Another famous landmark of the city, visible for miles, is the Moorish minaret of the 12th-century Koutoubia Mosque, the largest one in Marrakesh. Unlike Middle Eastern mosques, which have domed minarets, the minaret of Koutoubia Mosque has a square design. This unique architecture is an Amazigh (Berber) trademark which is also found in the Giralda in Seville, Spain, and Le Tour Hassan in Rabat.
Marrakech also has a generous scattering of fascinating museums, some small, where you can pop in while visiting la Medina, like The Musee Boucharouite, a must-visit for anyone interested in traditional carpets and rugs; some housed in beautiful old palaces that are worth seeing for themselves, like the Dar si Said, a building of magnificent architecture displaying the finest craftsmanship from across Morocco; the Museum of Marrakech, housed within the Dar Menebhi Palace boasting Andalusian architecture and works by Moroccan, Jewish, Berber and Arabic artisans; the Berber Museum housed within the beautiful Marjorelle Gardens and dedicated to teaching visitors more about the Berber heritage and culture.
Marrakech is not the place to stay in a standard hotel. If you want to experience the true eastern essence you have to spend at least a few nights in a Riad in the heart of the Medina. Riads are traditional, small city palaces built around a garden with a pool and fountain and converted into a hotel. Boasting amazing architecture, they offer a peaceful oasis in the middle of the hustle and bustle.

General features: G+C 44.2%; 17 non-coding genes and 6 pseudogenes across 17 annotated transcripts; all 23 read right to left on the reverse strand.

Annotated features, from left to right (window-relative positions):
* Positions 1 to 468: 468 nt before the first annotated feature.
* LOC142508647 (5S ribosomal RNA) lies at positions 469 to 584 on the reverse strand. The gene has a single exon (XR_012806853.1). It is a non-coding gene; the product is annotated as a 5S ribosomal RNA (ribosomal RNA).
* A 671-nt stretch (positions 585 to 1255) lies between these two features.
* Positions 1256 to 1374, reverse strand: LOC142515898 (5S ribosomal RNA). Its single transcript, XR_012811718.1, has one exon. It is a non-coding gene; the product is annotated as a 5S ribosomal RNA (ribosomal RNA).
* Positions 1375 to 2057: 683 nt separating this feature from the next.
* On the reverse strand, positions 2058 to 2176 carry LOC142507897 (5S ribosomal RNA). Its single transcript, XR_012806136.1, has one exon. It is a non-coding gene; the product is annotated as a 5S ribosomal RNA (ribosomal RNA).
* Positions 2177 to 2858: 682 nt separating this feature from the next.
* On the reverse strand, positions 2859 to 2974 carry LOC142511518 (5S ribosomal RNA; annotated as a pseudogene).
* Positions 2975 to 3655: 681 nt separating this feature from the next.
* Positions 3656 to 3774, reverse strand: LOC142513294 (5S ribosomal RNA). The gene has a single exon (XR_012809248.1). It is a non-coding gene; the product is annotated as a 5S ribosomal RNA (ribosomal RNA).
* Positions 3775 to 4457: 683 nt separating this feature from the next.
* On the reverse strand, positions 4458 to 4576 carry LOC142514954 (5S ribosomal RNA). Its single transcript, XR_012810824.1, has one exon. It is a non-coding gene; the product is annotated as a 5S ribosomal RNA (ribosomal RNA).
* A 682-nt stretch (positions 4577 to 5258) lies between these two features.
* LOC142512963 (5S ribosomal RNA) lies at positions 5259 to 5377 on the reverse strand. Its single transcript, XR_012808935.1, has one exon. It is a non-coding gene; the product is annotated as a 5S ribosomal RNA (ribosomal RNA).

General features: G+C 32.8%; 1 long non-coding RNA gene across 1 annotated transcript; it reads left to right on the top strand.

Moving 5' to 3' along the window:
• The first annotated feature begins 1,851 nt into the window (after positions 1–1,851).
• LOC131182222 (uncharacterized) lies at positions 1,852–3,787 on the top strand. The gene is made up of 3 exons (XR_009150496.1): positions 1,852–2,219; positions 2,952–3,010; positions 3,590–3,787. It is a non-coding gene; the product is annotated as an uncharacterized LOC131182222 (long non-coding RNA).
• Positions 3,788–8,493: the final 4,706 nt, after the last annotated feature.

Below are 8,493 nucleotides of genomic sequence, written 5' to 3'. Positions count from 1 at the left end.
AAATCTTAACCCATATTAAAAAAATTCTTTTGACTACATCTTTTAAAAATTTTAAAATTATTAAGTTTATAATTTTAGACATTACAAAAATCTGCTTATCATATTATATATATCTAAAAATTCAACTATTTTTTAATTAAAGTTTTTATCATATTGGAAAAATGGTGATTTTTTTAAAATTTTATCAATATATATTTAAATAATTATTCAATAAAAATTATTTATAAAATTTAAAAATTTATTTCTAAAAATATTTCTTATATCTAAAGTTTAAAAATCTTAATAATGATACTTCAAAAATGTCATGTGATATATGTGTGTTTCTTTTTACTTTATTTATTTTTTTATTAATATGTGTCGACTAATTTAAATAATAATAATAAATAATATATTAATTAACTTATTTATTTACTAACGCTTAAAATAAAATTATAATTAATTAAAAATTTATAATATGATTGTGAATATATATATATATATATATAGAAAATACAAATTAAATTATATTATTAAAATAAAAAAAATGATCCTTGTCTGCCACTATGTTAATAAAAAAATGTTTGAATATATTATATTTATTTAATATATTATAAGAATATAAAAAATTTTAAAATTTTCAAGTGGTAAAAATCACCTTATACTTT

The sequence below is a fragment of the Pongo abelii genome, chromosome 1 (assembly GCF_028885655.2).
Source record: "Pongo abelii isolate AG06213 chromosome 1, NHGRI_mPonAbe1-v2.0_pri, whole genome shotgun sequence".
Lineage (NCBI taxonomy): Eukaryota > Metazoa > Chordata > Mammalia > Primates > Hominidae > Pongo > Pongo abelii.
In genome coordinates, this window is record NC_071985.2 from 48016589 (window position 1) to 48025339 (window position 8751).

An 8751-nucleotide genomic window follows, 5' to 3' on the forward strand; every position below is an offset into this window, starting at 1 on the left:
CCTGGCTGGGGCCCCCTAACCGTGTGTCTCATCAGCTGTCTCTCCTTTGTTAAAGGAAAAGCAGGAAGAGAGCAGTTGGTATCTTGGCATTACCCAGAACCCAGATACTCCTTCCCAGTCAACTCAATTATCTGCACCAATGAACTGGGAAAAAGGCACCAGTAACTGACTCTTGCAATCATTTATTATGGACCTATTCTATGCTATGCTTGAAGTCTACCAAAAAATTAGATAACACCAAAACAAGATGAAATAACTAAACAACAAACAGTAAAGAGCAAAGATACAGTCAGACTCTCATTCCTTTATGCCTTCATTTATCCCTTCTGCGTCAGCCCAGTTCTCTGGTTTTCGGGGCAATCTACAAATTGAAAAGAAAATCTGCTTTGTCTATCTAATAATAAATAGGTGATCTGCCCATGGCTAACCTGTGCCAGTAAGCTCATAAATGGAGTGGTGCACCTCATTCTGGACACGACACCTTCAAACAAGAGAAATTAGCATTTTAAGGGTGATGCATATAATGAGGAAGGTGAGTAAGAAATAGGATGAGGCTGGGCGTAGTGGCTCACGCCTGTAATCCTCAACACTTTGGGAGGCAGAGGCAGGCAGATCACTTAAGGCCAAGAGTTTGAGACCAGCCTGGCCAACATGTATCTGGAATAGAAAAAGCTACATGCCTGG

Just as unique as a riad experience is a stay in a desert camp. The Agafay Desert is only a short 45-minute drive from central Marrakech, it is an experience you will remember for a long time to come. Here you can relax around the camp with yoga and massage, explore the surroundings or engage in stargazing and learn about the planets and constellations with an astronomy expert.
And if you are a sucker for luxury, you have come to the right place. “The number of luxury hotels in Marrakech alone is far beyond anything else in North Africa” as seasoned hotelier and general manager of Mandarin Oriental Marrakech Marcel Thoma states.
“The World is a book and those who do not travel read only a page.”
Charm, authenticity, sophistication, tradition, you name it. When it comes to finding the right place to stay, Morocco’s hospitality is second to none.
A Marrakech vacation is not complete without the Hammam experience, a practice learned from the Romans who created the first public bath over 2000 years ago. While for Moroccans, the hammam tradition is also a social event often taking place in beautiful old bath-houses, this treatment is known around the world for being a century-old relaxing and cleansing ritual that uses hot steam to deeply clean and invigorate your skin.
Some hammam treatments also use vitamin-E-rich, olive-based soap known for its nourishing and exfoliating properties or antibacterial minerals to safely remove toxins and impurities from the body, reduce sebum and tighten pores.
Thanks to the power of heat and steam combined with intense scrubbing and massage, a hammam treatment boosts the immune system, rejuvenates the body, restores tired, aching muscles, and increases blood flow stimulating and awakening the senses. You will find it hard to find a more complete and relaxing treatment than a Hammam. And you will find it hard not to fall for the charm of this fascinating destination.